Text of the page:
COVID-19 as a case study: What are the best arguments in favor of regulation of religious expression?

In this blog post I will use the medium of the COVID-19 outbreak to orchestrate the arguments in favor of regulations on religion. I will explain each argument and their merits. This does not mean I agree with them, however.

The first argument is illustrated well by Jonathan Turley a law professor at George Washington University. His main argument is that covid “did not prevent worship in other forms. He also discussed why some restrictions on religious services could not be applied to other activities, like grocery shopping.”

“The objection from these pastors is not frivolous as there is a substantial curtailment in an expression of faith. But this is not an effort to establish a favored state church. It is content neutral on particular faiths impacted by the limitation on crowd size. Their views are not frivolous, but they are still reckless. Free exercise of religion does not allow dangerous acts, even if they are part of a demonstration of faith. A pastor should not be able to disregard public health limits on congregation size to fight a pandemic threat any more than he can disregard a fire safety threat. The real issue here may be more about state law. … [Kansas Attorney General Derek Schmidt] notes that the orders do not stop grocery shopping and other gatherings. But religious services can be supplied online, while grocery shopping for most people continues to take actual visits to the stores.”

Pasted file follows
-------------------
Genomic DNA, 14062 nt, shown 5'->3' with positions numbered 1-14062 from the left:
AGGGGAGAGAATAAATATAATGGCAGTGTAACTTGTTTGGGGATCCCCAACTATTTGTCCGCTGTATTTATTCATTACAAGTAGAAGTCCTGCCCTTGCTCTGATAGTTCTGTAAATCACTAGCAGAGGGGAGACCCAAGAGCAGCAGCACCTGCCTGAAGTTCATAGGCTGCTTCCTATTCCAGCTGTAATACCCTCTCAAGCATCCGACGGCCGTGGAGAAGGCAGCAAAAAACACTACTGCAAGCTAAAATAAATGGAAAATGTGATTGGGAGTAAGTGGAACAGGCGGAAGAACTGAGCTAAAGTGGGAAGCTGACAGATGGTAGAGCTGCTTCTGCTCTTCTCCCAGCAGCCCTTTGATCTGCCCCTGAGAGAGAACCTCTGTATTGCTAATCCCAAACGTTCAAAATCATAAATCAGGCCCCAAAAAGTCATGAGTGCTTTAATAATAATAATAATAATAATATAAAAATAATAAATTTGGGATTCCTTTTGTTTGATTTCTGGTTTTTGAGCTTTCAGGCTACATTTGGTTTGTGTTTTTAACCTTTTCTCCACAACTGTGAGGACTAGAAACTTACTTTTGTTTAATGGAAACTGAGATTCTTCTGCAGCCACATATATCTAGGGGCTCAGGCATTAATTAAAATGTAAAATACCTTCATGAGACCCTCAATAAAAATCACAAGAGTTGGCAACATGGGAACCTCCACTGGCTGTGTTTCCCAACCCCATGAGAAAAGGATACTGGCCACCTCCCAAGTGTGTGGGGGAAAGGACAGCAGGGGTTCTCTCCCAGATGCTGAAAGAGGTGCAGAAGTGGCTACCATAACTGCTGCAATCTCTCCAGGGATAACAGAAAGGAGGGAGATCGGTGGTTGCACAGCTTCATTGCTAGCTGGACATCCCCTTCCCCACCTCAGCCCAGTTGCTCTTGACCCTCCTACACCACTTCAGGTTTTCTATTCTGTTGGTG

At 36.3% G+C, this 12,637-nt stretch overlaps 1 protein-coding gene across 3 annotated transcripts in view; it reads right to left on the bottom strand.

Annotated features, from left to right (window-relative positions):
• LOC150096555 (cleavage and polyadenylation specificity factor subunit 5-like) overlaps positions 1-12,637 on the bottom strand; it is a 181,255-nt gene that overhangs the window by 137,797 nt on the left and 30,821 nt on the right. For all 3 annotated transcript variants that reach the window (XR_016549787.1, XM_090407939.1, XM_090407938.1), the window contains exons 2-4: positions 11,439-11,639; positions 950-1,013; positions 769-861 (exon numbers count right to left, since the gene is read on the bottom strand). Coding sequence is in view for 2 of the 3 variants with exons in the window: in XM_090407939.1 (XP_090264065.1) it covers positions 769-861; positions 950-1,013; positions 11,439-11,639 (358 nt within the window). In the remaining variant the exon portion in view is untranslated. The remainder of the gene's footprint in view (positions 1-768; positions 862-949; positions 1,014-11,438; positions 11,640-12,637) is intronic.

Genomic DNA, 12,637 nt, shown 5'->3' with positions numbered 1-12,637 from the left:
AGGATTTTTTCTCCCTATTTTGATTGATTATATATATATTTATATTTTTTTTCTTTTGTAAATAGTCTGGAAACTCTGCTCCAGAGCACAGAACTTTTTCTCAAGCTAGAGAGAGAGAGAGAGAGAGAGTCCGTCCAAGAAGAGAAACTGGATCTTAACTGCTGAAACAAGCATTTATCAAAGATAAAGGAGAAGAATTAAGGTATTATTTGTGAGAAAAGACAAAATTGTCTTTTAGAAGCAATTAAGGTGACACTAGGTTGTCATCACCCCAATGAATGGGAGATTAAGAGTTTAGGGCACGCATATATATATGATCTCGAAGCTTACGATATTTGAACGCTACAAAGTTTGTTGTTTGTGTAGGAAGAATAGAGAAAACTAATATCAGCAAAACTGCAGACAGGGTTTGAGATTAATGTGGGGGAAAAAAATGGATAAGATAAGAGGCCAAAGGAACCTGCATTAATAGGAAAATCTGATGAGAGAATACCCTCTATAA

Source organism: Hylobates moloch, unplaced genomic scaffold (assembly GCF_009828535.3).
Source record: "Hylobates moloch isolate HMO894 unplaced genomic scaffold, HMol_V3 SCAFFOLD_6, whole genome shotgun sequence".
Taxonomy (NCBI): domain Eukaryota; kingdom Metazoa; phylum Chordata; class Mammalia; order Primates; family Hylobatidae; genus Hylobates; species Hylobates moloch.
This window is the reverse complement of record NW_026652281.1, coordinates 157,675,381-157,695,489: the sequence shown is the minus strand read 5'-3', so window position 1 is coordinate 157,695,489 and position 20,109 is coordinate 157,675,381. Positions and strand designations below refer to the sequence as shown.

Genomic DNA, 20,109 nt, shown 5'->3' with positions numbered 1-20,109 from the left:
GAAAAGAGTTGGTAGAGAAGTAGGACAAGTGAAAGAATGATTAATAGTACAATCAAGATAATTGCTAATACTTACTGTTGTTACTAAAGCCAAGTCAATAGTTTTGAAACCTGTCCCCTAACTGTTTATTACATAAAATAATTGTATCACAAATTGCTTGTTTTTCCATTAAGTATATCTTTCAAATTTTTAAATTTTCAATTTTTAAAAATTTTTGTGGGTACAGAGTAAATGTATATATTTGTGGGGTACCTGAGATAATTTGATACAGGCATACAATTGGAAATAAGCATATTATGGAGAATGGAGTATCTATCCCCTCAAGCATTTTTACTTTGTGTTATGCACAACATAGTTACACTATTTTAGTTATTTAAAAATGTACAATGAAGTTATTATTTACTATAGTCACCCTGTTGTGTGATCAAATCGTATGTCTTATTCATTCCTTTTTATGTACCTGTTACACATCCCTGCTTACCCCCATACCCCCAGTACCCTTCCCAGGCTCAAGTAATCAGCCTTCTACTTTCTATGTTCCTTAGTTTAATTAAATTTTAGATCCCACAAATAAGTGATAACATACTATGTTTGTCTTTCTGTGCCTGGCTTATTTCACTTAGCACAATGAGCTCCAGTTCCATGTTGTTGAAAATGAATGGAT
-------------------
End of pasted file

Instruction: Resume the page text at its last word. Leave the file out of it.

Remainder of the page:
I tend to think that this same thought process still applies but, given the need to for instance physically receive the body of Christ in the Catholic faith. This cannot always be the case. But, as a case study the COVID-19 epidemic does demonstrate how certain forms of religious services being mitigated is not only possible but even has some possible benefits.

Source- Why the government can shut down church gatherings during pandemic

Another argument that furthers this point is that of David Kinnaman a religious organization researcher. He argues that the role of social media has played a parallel role to that of religious interaction today.

As he says “Changing in-church services to digital “have altered the ‘fundamental relationship that many young adults have with their churches. We’re hearing about worship-shifting, as people use all the tech in their homes to fit services into their own schedules — just like everything else they watch on all those screens. This is another way people are using social media to renegotiate the role the church plays in the lives of their families.”

Source- How will churches adapt to survive during COVID?

In the end, I believe the religious services being served over the medium of the world wide web is a fair substitute in circumstance as COVID-19. It is also noteworthy the angle that social media presents to the conversation. While it cannot be understated how impactful the faith of the everyday individual is. In certain cases the argument towards some religious restrictions may hold weight.

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